In October of last year, a film called Cloud Atlas was released. The film takes place over several centuries and uses the same actors to play different characters in different time periods. This often involved actors portraying characters of different races, most notably White actors portraying Asian characters in the futuristic Neo-Seoul storyline. This modern example of yellowface angered many Asian advocacy groups like MANAA. The filmmakers argue that it was necessary to express the film’s theme of souls being reincarnated into new bodies, and point out that the film also used makeup to make Asian actors look White. However, MANAA claims that double standards were used in this process. According to an article in the Huffington Post, the president of MANAA Guy Aoki claimed that while putting actors in yellowface, the make-up artists simply changed the shape of the actors’ eyes, which is much less work than was put into making other actors look white. Aoki went on to say that “The message the movie sends is, it takes a lot of work to get Asians to look Caucasian, but you can easily turn Caucasians into Asians by just changing the shape of their eyes”. Despite the fact that the filmmakers claim it was absolutely necessary for the film’s plot, Aoki points out that the storyline involving slavery used only black actors as slaves. Referring to Gyasi, the film’s most prominent black slave, Aoki asks “You have to ask yourself: Would the directors have used blackface on a white actor to play Gyasi’s role? … I don’t think so: That would have outraged African American viewers. But badly done yellowface is still OK”.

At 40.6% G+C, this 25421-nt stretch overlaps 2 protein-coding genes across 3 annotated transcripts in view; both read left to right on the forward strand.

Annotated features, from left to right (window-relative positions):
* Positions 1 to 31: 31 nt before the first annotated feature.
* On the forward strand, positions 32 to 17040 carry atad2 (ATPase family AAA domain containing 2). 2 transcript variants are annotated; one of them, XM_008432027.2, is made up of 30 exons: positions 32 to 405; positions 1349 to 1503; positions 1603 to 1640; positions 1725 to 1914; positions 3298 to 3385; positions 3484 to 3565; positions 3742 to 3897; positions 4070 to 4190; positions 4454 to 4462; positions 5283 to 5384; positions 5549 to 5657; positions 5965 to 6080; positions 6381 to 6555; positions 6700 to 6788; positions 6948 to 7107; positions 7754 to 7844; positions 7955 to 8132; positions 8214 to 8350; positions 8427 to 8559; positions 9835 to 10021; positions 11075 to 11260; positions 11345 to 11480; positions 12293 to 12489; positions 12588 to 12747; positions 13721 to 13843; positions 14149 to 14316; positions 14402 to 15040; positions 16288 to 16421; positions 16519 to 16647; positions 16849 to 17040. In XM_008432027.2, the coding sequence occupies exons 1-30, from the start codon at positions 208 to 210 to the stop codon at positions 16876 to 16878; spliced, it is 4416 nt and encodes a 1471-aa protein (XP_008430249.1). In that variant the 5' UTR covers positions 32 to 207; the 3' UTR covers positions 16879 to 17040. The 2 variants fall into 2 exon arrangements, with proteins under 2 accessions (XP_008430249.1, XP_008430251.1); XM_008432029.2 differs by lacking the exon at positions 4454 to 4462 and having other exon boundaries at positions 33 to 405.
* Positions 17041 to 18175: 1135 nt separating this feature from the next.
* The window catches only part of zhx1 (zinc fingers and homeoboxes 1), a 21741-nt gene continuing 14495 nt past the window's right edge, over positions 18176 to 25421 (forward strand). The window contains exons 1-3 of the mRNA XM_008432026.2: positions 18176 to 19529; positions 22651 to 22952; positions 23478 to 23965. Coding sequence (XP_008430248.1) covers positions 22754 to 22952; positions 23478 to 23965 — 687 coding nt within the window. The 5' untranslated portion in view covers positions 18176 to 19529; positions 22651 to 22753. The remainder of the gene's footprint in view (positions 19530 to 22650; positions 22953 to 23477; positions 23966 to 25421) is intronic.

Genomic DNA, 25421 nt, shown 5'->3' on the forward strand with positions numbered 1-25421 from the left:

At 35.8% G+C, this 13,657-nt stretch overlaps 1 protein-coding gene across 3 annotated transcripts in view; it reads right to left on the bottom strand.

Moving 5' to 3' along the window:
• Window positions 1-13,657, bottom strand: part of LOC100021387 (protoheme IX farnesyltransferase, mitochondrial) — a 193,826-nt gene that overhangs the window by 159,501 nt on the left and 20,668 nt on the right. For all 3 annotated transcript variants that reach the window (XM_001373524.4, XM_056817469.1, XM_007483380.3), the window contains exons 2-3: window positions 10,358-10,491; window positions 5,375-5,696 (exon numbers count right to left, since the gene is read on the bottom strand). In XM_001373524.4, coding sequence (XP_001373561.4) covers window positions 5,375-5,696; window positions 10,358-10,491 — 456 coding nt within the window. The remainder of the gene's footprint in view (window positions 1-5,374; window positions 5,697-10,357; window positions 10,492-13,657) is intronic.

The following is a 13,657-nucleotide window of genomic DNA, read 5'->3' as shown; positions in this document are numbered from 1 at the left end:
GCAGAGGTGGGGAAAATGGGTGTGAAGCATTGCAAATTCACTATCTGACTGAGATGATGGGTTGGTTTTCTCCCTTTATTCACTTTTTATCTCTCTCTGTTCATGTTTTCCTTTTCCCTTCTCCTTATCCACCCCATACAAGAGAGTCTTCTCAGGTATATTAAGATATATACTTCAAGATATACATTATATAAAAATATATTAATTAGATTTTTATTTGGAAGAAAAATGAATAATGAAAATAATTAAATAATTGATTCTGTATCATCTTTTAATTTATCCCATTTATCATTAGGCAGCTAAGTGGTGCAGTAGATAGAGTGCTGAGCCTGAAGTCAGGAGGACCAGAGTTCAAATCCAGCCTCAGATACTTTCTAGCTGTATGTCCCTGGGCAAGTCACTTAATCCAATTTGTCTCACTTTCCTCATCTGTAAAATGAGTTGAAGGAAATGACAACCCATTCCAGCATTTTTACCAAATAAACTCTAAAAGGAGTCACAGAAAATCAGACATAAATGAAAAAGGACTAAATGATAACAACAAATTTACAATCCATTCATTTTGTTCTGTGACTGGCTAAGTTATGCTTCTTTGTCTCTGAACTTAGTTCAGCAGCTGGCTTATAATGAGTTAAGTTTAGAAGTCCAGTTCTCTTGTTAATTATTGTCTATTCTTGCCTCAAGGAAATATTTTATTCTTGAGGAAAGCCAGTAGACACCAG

Having seen the movie, I have to agree with Aoki. I do see where the filmmakers are coming from when they try to argue that yellowface was necessary to the plot, but they knew better than to put a white man in blackface, so why is it ok to put white actors (and even a black actor) into yellowface? The roles were certainly not negative like Fu Manchu or Mickey Rooney’s role in Breakfast at Tiffany’s, but as Aoki points out, there’s really a missed opportunity here of having a positive Asian action hero. The makeup was pretty unconvincing, as I was always aware that I was not watching an Asian actor (except for Doona Bae, who actually is Korean), but at other parts of the movie it took me a while to realize that I was looking at a non-white actor play a white character. I find it unsettling that as recent as 4 months ago, a film was released with actors in yellowface, with such little controversy.